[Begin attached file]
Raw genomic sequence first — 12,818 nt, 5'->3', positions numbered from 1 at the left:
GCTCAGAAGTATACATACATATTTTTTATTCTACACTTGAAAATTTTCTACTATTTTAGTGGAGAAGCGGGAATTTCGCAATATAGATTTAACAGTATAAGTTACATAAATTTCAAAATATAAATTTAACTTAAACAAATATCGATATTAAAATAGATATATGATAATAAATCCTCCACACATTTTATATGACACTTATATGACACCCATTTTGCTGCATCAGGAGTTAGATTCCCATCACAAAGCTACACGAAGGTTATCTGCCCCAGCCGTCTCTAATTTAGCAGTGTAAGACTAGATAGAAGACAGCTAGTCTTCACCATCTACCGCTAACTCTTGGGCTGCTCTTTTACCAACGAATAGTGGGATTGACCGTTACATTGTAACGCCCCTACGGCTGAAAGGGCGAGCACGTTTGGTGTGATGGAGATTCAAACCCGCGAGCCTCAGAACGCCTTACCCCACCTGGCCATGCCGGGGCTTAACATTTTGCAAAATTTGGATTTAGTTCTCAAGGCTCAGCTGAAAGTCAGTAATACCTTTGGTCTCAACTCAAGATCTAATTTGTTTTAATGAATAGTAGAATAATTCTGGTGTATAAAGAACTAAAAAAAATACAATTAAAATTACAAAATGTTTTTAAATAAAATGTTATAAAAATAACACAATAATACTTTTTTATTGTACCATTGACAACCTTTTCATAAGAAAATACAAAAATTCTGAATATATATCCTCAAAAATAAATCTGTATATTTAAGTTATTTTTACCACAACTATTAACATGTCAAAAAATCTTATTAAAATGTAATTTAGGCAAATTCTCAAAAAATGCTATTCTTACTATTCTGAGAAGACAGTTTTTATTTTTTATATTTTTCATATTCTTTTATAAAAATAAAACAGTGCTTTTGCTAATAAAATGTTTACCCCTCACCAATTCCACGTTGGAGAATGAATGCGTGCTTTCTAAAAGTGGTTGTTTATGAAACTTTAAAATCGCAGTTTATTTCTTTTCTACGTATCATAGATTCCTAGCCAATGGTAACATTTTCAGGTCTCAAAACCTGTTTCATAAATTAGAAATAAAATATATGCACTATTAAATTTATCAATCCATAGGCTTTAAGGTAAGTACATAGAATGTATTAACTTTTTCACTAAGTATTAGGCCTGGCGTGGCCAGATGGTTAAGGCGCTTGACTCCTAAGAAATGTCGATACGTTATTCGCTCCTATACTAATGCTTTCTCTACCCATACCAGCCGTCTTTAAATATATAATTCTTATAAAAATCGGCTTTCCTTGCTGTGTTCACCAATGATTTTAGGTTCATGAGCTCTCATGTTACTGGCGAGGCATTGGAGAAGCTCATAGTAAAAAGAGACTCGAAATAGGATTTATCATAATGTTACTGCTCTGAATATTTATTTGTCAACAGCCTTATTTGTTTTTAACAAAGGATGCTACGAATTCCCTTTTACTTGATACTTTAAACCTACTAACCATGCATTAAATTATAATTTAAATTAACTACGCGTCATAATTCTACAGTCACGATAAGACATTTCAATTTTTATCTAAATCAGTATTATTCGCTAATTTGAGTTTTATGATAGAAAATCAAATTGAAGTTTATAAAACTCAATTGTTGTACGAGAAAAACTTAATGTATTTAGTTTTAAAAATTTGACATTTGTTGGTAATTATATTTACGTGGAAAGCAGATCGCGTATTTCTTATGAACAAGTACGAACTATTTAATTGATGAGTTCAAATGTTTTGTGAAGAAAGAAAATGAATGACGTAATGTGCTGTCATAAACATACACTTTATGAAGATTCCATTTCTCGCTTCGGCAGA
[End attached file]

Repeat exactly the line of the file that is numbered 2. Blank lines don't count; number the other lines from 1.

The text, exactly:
GCTCAGAAGTATACATACATATTTTTTATTCTACACTTGAAAATTTTCTACTATTTTAGTGGAGAAGCGGGAATTTCGCAATATAGATTTAACAGTATAAGTTACATAAATTTCAAAATATAAATTTAACTTAAACAAATATCGATATTAAAATAGATATATGATAATAAATCCTCCACACATTTTATATGACACTTATATGACACCCATTTTGCTGCATCAGGAGTTAGATTCCCATCACAAAGCTACACGAAGGTTATCTGCCCCAGCCGTCTCTAATTTAGCAGTGTAAGACTAGATAGAAGACAGCTAGTCTTCACCATCTACCGCTAACTCTTGGGCTGCTCTTTTACCAACGAATAGTGGGATTGACCGTTACATTGTAACGCCCCTACGGCTGAAAGGGCGAGCACGTTTGGTGTGATGGAGATTCAAACCCGCGAGCCTCAGAACGCCTTACCCCACCTGGCCATGCCGGGGCTTAACATTTTGCAAAATTTGGATTTAGTTCTCAAGGCTCAGCTGAAAGTCAGTAATACCTTTGGTCTCAACTCAAGATCTAATTTGTTTTAATGAATAGTAGAATAATTCTGGTGTATAAAGAACTAAAAAAAATACAATTAAAATTACAAAATGTTTTTAAATAAAATGTTATAAAAATAACACAATAATACTTTTTTATTGTACCATTGACAACCTTTTCATAAGAAAATACAAAAATTCTGAATATATATCCTCAAAAATAAATCTGTATATTTAAGTTATTTTTACCACAACTATTAACATGTCAAAAAATCTTATTAAAATGTAATTTAGGCAAATTCTCAAAAAATGCTATTCTTACTATTCTGAGAAGACAGTTTTTATTTTTTATATTTTTCATATTCTTTTATAAAAATAAAACAGTGCTTTTGCTAATAAAATGTTTACCCCTCACCAATTCCACGTTGGAGAATGAATGCGTGCTTTCTAAAAGTGGTTGTTTATGAAACTTTAAAATCGCAGTTTATTTCTTTTCTACGTATCATAGATTCCTAGCCAATGGTAACATTTTCAGGTCTCAAAACCTGTTTCATAAATTAGAAATAAAATATATGCACTATTAAATTTATCAATCCATAGGCTTTAAGGTAAGTACATAGAATGTATTAACTTTTTCACTAAGTATTAGGCCTGGCGTGGCCAGATGGTTAAGGCGCTTGACTCCTAAGAAATGTCGATACGTTATTCGCTCCTATACTAATGCTTTCTCTACCCATACCAGCCGTCTTTAAATATATAATTCTTATAAAAATCGGCTTTCCTTGCTGTGTTCACCAATGATTTTAGGTTCATGAGCTCTCATGTTACTGGCGAGGCATTGGAGAAGCTCATAGTAAAAAGAGACTCGAAATAGGATTTATCATAATGTTACTGCTCTGAATATTTATTTGTCAACAGCCTTATTTGTTTTTAACAAAGGATGCTACGAATTCCCTTTTACTTGATACTTTAAACCTACTAACCATGCATTAAATTATAATTTAAATTAACTACGCGTCATAATTCTACAGTCACGATAAGACATTTCAATTTTTATCTAAATCAGTATTATTCGCTAATTTGAGTTTTATGATAGAAAATCAAATTGAAGTTTATAAAACTCAATTGTTGTACGAGAAAAACTTAATGTATTTAGTTTTAAAAATTTGACATTTGTTGGTAATTATATTTACGTGGAAAGCAGATCGCGTATTTCTTATGAACAAGTACGAACTATTTAATTGATGAGTTCAAATGTTTTGTGAAGAAAGAAAATGAATGACGTAATGTGCTGTCATAAACATACACTTTATGAAGATTCCATTTCTCGCTTCGGCAGA